Reducing Probate With Revocable Trusts
Advertisements on how to avoid probate are almost unavoidable and give the impression that you can arrange for your estate to flow seamlessly to your beneficiaries immediately after your death. In spite of the impression given by this misinformation, probate is not entirely evil and usually cannot be completely avoided, but you can employ methods to keep some of your estate from being probated by careful and timely use of deed transfers and revocable trusts. A revocable trust, also often referred to as a "living trust," is a useful means of transferring your property without going through probate. Read on for what you need to know about reducing the need for probate with a revocable trust.
Similar to a will, a revocable trust is a legal document that directs certain assets to be placed into a legal entity; a trust. The trust specifies that (some types of) stocks and bonds, real estate, art, vehicles, jewelry, etc. reside in the trust until the owner dies. Almost anything that can be addressed in a will can also be placed in a trust.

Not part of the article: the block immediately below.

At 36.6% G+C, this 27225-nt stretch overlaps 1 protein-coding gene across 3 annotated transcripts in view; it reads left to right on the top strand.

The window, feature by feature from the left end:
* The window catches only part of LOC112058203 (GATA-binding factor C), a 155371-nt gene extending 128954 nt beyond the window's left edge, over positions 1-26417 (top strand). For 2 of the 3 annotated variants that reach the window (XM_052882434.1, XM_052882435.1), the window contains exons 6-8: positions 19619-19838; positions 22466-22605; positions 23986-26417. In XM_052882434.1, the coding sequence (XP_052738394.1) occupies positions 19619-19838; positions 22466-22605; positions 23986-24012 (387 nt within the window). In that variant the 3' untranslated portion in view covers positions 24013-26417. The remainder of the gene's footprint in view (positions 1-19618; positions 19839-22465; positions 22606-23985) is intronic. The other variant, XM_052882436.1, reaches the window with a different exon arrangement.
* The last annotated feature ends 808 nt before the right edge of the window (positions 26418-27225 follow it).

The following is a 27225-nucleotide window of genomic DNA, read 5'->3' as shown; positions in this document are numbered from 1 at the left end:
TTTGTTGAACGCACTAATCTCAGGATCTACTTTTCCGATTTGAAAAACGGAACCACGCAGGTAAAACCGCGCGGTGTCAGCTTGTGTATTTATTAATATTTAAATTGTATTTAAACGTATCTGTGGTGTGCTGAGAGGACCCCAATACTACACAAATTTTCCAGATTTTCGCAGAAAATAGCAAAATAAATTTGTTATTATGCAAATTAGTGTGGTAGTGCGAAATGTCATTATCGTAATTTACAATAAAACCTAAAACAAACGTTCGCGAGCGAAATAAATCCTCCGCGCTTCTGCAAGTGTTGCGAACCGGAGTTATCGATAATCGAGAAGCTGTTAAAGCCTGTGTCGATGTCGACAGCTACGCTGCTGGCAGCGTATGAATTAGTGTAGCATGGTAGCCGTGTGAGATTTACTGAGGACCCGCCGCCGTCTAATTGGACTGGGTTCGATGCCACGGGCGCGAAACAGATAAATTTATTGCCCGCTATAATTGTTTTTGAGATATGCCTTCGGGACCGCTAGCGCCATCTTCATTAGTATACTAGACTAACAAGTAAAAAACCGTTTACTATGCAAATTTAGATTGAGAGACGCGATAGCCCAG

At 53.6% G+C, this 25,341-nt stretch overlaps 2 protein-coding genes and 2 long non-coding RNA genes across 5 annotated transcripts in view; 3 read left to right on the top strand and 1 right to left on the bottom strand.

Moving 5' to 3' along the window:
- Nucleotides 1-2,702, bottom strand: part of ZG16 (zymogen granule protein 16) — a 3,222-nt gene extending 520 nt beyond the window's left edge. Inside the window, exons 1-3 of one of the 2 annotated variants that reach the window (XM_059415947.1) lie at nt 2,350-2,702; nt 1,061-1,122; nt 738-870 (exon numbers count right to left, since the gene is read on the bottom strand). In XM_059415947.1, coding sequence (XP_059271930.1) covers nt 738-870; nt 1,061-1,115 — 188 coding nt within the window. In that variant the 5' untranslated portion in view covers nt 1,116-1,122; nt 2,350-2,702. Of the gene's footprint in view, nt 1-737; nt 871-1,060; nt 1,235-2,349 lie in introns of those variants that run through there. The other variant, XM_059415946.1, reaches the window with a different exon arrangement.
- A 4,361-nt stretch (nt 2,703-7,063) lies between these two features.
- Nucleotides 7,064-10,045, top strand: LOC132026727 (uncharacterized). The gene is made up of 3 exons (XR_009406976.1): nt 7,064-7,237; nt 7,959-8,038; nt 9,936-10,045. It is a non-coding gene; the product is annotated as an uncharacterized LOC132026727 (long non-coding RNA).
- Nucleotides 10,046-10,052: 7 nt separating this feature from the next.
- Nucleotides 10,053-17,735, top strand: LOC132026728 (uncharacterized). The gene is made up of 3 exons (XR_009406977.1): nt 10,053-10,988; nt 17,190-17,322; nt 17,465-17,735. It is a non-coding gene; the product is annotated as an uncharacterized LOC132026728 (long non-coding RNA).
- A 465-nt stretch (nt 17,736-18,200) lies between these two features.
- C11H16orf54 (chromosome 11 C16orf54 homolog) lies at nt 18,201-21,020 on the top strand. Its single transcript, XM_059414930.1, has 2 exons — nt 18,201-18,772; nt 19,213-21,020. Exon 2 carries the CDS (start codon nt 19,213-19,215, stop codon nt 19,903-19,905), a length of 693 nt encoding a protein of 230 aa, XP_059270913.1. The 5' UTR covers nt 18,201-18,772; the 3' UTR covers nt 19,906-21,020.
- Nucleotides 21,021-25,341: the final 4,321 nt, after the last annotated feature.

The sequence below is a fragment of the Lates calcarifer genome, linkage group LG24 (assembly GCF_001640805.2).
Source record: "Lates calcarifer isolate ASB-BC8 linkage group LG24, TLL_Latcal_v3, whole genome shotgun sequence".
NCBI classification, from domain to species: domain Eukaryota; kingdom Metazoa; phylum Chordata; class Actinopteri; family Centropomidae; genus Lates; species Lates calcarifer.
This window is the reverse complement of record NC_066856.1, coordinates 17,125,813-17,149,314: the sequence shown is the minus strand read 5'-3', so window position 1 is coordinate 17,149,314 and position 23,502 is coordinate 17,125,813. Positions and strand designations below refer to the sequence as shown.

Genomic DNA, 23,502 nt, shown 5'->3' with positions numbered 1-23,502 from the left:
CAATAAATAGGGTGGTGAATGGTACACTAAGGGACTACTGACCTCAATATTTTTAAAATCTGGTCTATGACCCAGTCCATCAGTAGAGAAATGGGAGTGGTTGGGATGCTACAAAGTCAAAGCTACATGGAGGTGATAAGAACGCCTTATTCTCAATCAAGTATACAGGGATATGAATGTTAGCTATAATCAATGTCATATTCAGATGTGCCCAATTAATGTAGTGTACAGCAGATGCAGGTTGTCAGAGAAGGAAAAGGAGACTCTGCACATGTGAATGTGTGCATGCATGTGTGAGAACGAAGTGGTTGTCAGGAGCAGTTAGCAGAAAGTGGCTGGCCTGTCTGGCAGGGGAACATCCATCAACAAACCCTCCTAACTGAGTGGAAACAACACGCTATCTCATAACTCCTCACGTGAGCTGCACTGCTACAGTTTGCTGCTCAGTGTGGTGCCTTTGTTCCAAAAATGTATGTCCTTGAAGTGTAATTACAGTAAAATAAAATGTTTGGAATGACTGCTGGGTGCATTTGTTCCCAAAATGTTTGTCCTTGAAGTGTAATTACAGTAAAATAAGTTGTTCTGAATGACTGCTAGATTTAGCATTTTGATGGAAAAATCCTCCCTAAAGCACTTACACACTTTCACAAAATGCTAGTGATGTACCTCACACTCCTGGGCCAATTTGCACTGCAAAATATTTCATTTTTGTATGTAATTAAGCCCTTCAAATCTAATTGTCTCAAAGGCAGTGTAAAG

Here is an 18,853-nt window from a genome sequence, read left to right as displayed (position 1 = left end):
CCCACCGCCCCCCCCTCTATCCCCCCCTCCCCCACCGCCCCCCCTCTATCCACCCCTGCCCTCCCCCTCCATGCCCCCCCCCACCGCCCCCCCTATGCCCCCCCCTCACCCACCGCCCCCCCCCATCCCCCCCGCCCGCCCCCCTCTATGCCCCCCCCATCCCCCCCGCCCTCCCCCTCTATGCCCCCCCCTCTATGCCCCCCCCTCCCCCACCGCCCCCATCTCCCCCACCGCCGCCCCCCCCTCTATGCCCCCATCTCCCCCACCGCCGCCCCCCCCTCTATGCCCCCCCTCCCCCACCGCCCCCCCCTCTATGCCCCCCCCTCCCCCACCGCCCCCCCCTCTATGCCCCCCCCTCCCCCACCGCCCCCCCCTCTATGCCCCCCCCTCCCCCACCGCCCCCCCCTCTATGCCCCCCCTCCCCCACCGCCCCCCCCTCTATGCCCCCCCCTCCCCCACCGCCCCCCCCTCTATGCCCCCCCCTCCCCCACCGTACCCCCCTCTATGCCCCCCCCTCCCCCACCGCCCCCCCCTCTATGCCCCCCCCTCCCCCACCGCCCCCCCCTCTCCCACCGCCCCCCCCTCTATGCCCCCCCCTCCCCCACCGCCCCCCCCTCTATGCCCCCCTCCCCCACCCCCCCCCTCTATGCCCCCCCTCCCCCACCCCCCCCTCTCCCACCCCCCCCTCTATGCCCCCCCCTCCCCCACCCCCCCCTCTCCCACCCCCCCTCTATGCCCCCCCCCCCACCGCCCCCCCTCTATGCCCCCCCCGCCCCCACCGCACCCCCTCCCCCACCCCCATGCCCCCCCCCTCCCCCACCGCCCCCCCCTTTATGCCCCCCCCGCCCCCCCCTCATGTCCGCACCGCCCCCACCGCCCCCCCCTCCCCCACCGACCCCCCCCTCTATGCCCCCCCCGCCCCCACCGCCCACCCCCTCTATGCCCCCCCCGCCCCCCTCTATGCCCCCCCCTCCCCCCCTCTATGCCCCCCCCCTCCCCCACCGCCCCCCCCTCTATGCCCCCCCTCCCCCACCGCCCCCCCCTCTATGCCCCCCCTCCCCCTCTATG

Like a Will
The similarities to a will continue with the naming of beneficiaries of the property placed in the trust. The owner of the trust can make changes anytime: removing and adding assets, change beneficiaries and doing away with the trust altogether, if wished. The trust's owner will appoint a trustee to administer the trust once they become incapacitated or die, and they fill a similar role to that of a executor or personal representative.The trustee is tasked with the distribution of assets as set forth to the beneficiaries and to manage the financial affairs of the deceased, such as paying taxes and preparing property to be sold.
Better Than a Will
Once the owner of the trust passes way, the remarkable differences between a trust and a will become readily apparent. Unlike the property addressed in a will, the property in a trust passes immediately to the beneficiaries, without the need to go through the process of probate, which can take many months to complete. Moreover, the contents of a trust are entirely private; only the trustee (and the estate attorney) actually knows what property is passing to what beneficiary. The benefits of this privacy factor with a trust are two-fold:
A will is published in the local paper and could invite unwelcome attention, which can be avoided with a trust.
The possibility of discord and conflict between beneficiaries could be greatly reduced.
A revocable trust can play an important part in your estate planning provisions, so contact a probate attorney, such as those at Leon J Teichner & Associates, P.C., to get more information about the benefits of using trust instruments.